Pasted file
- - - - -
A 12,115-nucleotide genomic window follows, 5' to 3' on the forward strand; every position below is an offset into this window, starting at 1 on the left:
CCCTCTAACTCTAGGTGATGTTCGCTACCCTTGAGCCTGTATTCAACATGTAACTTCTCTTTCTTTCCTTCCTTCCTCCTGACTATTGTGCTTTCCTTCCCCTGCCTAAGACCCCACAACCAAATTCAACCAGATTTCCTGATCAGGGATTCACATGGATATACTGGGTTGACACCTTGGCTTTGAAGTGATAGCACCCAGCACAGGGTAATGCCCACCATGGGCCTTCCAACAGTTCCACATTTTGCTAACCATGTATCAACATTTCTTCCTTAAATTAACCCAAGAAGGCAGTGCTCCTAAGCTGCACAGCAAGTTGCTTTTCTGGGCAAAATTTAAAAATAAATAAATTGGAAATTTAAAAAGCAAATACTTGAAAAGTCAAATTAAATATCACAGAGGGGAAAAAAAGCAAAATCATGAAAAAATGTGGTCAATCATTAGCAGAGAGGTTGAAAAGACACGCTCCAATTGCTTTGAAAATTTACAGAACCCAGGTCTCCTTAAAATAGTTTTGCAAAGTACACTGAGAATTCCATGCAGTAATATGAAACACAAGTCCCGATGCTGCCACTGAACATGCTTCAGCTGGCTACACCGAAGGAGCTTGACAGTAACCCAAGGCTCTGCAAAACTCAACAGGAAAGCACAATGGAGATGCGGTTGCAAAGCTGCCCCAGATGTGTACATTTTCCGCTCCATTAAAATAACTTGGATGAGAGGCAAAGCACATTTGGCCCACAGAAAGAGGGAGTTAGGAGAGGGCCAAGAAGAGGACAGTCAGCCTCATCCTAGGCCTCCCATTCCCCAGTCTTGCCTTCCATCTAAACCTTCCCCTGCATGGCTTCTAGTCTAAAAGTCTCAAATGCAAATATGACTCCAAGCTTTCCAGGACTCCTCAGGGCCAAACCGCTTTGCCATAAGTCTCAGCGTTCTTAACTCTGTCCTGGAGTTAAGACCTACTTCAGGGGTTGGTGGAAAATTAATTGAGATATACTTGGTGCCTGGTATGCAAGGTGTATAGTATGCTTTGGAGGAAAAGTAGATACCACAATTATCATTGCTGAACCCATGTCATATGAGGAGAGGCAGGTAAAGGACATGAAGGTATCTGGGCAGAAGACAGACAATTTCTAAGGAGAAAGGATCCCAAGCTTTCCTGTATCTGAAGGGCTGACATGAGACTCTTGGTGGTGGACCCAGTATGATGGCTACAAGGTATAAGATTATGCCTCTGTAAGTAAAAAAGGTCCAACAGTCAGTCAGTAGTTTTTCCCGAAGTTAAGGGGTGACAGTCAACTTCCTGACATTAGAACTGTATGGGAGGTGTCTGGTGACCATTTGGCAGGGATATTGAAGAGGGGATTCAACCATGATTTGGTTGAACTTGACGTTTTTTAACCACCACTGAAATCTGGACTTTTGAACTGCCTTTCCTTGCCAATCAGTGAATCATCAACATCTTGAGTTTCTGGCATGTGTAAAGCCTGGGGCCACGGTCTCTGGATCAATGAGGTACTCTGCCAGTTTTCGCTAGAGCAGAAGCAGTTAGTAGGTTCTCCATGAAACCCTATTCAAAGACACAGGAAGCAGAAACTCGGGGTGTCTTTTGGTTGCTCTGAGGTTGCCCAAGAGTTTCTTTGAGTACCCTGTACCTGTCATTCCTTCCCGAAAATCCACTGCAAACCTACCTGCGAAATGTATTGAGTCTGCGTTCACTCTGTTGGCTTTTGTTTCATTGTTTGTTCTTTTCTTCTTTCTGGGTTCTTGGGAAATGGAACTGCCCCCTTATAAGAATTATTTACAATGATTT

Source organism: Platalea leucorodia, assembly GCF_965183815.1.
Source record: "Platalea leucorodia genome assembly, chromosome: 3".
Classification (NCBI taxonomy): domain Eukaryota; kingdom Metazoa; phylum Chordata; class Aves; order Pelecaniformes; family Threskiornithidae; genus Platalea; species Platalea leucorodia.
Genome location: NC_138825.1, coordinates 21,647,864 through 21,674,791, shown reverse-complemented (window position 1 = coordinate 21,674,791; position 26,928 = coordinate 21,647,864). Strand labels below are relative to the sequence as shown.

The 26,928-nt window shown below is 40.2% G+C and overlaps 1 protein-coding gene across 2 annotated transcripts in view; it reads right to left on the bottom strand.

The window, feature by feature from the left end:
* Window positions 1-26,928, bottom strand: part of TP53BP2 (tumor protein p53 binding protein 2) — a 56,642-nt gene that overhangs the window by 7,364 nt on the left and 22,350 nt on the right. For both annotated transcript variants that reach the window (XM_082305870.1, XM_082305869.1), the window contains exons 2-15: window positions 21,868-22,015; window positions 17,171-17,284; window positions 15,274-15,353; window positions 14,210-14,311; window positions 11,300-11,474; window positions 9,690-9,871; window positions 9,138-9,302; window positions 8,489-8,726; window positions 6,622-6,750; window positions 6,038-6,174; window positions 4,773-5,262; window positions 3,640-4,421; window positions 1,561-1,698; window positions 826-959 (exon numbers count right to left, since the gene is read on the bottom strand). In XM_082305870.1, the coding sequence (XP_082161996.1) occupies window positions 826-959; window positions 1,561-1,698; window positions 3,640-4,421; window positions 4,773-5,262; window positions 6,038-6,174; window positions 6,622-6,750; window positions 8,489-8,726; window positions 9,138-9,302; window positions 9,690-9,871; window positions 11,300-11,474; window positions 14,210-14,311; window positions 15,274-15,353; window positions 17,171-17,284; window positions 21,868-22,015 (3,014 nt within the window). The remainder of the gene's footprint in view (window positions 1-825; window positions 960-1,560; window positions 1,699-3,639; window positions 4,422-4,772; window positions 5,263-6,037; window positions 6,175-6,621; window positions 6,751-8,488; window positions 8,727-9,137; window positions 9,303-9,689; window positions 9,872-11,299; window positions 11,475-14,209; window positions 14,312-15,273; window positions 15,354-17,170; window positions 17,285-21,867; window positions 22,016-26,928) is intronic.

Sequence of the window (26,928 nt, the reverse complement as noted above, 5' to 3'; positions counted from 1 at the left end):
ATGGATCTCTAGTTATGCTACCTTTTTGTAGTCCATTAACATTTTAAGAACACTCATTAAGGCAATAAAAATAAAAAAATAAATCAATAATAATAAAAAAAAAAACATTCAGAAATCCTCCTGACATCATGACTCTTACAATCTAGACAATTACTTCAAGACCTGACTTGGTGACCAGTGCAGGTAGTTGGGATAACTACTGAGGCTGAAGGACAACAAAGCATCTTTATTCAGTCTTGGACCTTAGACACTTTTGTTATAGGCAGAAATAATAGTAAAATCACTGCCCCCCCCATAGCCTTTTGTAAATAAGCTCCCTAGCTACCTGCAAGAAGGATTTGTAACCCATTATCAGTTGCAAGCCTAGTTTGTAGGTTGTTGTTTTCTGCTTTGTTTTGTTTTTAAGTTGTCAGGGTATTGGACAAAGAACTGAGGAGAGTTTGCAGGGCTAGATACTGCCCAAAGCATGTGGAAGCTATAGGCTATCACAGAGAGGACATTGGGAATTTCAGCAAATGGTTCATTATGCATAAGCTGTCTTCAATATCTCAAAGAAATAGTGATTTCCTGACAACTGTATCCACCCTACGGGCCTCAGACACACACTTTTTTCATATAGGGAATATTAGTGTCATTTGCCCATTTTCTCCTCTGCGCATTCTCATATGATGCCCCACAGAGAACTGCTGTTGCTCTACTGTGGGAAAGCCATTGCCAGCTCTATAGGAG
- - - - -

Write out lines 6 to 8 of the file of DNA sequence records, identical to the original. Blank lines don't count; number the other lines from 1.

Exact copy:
Genome location: NC_138825.1, coordinates 21,647,864 through 21,674,791, shown reverse-complemented (window position 1 = coordinate 21,674,791; position 26,928 = coordinate 21,647,864). Strand labels below are relative to the sequence as shown.

The 26,928-nt window shown below is 40.2% G+C and overlaps 1 protein-coding gene across 2 annotated transcripts in view; it reads right to left on the bottom strand.

The window, feature by feature from the left end: